From Iceland — No Conclusion Reached in Multi-Partisan Meeting

No Conclusion Reached in Multi-Partisan Meeting

Published October 6, 2010

A multi-partisan meeting called together yesterday by the Prime Minister in the wake of Monday evening’s protests has not yet led to any definable result.
As reported, Monday evening’s protests prompted the Prime Minister to tell the press that she takes the demands of the protesters “very seriously”, in particular with regards to relieving household debt. While conservatives have been calling for new elections, and other members of the opposition have suggested a national government (wherein all political parties share power), Jóhanna instead invited the leaders of every political party to a meeting to try and devise a solution to the problem.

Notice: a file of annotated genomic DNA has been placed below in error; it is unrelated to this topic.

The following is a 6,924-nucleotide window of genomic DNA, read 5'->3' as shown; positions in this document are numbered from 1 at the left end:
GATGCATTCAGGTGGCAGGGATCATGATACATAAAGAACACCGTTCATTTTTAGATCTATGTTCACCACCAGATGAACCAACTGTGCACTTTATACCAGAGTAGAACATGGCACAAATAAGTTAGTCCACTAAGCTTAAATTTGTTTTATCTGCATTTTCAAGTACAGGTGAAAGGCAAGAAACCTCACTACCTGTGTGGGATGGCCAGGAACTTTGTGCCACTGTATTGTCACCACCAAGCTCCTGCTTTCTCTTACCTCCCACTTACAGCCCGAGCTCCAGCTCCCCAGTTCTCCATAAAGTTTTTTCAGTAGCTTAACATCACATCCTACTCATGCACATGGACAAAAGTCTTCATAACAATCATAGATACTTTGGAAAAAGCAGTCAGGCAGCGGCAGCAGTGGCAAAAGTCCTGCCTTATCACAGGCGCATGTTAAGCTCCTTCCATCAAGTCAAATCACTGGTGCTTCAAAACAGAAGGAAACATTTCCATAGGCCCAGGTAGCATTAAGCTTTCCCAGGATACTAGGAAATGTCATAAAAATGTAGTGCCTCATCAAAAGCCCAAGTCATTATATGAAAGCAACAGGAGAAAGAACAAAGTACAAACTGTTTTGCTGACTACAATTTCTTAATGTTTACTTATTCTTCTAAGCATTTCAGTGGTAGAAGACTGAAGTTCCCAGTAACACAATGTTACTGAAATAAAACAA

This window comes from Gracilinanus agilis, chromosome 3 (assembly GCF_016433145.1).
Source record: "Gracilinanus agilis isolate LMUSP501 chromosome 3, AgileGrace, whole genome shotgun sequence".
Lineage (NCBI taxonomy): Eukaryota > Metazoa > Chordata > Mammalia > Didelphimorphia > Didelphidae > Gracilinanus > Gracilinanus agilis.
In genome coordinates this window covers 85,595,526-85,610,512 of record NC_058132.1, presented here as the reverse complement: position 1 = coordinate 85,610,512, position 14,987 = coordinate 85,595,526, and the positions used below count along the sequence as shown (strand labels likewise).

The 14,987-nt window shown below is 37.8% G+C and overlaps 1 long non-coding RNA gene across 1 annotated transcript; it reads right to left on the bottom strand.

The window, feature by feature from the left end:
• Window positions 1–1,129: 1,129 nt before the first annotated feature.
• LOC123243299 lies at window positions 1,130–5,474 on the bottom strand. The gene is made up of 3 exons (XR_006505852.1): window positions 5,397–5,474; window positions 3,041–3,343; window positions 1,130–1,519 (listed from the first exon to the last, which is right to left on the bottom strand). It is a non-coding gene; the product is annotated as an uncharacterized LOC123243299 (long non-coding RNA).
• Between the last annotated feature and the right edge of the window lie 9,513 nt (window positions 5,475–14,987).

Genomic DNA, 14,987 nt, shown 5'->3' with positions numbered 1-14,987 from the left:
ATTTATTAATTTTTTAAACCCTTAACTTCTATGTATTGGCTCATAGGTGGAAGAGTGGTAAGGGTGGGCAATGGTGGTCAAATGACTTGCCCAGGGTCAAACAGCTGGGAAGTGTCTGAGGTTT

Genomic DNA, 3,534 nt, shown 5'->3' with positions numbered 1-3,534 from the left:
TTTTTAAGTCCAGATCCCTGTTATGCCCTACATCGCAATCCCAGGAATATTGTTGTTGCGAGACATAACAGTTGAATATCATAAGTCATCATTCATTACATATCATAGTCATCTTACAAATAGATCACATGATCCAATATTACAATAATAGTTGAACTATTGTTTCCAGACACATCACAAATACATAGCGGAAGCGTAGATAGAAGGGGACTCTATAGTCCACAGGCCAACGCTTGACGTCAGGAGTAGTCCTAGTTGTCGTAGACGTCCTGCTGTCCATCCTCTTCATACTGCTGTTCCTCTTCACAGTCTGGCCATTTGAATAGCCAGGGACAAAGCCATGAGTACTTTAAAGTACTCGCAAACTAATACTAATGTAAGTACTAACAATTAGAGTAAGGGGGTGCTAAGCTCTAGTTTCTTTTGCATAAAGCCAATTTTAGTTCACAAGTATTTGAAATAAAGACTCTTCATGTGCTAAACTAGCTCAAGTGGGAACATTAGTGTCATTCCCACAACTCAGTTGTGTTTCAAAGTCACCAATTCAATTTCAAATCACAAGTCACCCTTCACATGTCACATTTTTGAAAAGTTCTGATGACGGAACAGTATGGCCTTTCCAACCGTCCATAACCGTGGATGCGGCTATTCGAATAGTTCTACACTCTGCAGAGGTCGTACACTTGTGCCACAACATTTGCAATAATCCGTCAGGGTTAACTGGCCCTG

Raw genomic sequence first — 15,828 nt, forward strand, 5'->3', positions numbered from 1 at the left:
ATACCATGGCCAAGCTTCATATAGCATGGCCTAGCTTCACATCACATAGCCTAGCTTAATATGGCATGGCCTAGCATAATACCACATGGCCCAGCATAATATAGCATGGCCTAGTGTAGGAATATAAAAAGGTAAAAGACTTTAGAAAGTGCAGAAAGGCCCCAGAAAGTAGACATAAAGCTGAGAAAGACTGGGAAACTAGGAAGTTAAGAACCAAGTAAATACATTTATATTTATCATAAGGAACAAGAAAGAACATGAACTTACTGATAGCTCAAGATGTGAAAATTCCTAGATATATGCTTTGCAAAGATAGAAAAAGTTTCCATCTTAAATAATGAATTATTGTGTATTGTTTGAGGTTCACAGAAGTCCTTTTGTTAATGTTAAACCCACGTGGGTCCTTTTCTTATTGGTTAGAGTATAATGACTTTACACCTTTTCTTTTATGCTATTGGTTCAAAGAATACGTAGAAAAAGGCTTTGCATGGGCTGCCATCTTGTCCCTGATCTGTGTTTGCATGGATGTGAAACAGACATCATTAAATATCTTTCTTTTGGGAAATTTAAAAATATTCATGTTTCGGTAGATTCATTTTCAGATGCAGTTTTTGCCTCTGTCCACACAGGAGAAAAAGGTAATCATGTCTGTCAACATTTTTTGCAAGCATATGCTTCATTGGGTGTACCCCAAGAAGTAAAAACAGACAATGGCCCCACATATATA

When the meeting ended yesterday evening, there were no conclusive results.
Members of the opposition were displeased, saying that the ideas they offered were ignored or dismissed. Þór Saari, an MP for The Movement, said that “it became clear that [the government] isn’t ready to take up the radical changes needed to relieve household debt”. Conservative MP Ólöf Nordal reiterated that her party was ready to come back to power.
The Prime Minister expressed surprise at these accusations, saying that she invited members of the opposition to a meeting “in full sincerity”, adding, “there is anger and much displeasure in society, as was made clear [at the protests], and we need to take this message to heart.”
Party leaders are expected to meet again soon.

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